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Philosophical Chaos

Not quite weekly, turns out the way I will be blogging will be on no consistent level, a chaotic one as it were.

That’s the second time chaos has come up in one of my posts, last week I referred to myself as ‘an advocate of chaos’ and its a concept I have been thinking about for some time, transposing it mathematically, scientifically and philosophically whilst looking for chaos in the threads of everyday life. Of course titling oneself as an ‘advocate’ doesn’t really do much except applying your name to the general definition of what is a vague word at best. Chaos can mean a number of things.

I first came across the concept in A level maths lessons when looking at functions. Having spent the past two years drinking the less vital parts of my brain away and focussing my efforts on a drama degree I forget the specifics of the lesson, something to do with the Ran# button on the calculator, but I remember the idea of the function with an increasing number of solutions. For the first set of values the function had one solution until it got to a point when it suddenly had 2. Pushing the function up higher the solutions doubled again, and again, and again until the number of solutions became infinite and I had seen, for the first time, mathematical chaos.

This is essentially the building block upon which all other chaos is built, something starting in order and resulting in unpredicted outcomes. I had not imagined at the time that a problem could herald infinite solutions in the same way that the numbers must have felt trundling along at a steady rate with just the one answer. It goes on towards chaos theory in science which looks at the inexplicable and disordered Universe and tries to bring logic to the storm. Even the butterfly effect is a biproduct of chaos, the small change at the beginning of the timeline like a butterfly flapping its wings can have astronomical ramifications which, as more variables are added, become impossible to predict, become chaotic.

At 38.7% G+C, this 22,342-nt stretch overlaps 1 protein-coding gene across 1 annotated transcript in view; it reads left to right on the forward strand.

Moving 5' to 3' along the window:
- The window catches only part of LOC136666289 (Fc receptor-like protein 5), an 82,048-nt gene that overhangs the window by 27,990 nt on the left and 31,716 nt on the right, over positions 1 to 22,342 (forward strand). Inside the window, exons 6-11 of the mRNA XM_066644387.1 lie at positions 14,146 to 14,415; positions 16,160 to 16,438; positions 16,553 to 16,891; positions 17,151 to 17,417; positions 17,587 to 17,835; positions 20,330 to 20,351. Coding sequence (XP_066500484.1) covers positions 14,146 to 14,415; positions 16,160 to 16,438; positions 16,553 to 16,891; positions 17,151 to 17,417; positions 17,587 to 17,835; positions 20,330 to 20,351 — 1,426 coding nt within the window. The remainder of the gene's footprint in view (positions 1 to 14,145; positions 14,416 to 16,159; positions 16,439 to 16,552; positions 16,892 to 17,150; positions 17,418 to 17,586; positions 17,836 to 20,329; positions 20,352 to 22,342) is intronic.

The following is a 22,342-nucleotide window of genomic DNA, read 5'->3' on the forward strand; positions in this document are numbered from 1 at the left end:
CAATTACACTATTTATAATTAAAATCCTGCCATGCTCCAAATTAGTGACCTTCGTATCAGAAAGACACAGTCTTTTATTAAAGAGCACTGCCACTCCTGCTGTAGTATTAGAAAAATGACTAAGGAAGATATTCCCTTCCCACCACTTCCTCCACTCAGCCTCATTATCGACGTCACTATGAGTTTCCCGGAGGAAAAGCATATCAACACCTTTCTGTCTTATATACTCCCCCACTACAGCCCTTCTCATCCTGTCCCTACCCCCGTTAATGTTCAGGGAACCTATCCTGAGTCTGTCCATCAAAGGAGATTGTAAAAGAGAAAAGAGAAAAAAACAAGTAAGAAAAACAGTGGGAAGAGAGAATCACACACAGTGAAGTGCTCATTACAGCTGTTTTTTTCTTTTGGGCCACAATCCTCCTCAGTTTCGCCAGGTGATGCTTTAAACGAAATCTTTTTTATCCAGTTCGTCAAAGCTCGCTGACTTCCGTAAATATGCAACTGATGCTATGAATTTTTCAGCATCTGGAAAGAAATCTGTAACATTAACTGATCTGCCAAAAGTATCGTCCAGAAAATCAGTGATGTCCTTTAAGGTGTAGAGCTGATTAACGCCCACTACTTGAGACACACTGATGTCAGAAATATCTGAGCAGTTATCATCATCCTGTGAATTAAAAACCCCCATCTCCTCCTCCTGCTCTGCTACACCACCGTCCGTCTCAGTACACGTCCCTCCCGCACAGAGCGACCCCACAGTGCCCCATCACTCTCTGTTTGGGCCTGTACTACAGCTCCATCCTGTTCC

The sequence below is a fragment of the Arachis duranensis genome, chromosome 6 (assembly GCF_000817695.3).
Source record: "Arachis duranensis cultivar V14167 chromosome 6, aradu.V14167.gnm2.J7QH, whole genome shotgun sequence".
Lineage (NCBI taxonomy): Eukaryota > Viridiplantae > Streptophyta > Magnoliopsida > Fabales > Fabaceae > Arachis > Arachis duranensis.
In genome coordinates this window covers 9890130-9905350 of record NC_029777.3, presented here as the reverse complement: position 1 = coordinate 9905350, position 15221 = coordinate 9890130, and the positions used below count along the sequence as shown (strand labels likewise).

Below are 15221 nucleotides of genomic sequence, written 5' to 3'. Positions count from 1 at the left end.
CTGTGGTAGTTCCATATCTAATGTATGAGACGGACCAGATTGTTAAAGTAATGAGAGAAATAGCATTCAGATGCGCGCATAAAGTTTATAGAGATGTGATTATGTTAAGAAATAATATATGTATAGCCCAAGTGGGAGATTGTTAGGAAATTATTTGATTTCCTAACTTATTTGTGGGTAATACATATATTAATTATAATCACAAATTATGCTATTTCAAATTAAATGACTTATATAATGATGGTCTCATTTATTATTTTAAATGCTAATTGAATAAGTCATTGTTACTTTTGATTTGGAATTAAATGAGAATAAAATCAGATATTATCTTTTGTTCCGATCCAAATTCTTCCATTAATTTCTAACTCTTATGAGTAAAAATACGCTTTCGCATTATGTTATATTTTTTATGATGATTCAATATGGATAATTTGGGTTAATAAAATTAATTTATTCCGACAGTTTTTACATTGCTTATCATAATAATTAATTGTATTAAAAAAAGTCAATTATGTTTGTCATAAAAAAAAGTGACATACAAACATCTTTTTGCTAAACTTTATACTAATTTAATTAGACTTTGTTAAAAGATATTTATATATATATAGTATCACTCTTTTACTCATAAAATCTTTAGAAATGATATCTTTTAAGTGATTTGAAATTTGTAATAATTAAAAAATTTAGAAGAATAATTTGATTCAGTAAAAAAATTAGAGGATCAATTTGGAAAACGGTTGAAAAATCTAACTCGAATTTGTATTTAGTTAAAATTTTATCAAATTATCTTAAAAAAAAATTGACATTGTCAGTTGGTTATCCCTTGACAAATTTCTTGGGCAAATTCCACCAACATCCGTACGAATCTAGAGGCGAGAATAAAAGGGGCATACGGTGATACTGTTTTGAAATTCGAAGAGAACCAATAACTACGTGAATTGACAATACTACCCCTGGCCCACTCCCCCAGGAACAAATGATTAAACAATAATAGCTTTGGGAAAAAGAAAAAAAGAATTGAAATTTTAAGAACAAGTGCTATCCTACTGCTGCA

Still, this doesn’t explain my advocation of chaos. I’m a logical human being, an artist yes but one who puts his faith in science and rationality so why should I look at this disorder and declare my advocacy? Well, recent events have transpired over the past few months, events I’d rather not go into, which have changed the complete topography of my life and were also events that I never thought would happen. For a while I was distraught, trying to explain and rationalise, trying to plan my next move and trying desperately to figure out what would happen next but then I realised something. If I predicted this would never happen and yet it did then why am I trying to predict now? The fact of the matter is, no matter how much you try to predict the outcome of things, it is absolutely impossible to predict every conceivable situation you will find yourself and so the act of planning for it becomes increasingly illogical. One formula – infinite solutions. Never say never.

So that is how I decided to advocate chaos, whatever happens next happens and that is that, whatever is plausible is, by definition, possible regardless of the odds. The way I see it, the whole thing fits in quite nicely with nihilism and hedonism too, although I do still have a dissertation to write.

Thanks for reading, hopefully if anybody’s reading in a rational existentialist crisis you can look at this and think maybe it’s time to let go and leave the outcomes up to chaos.

Nick

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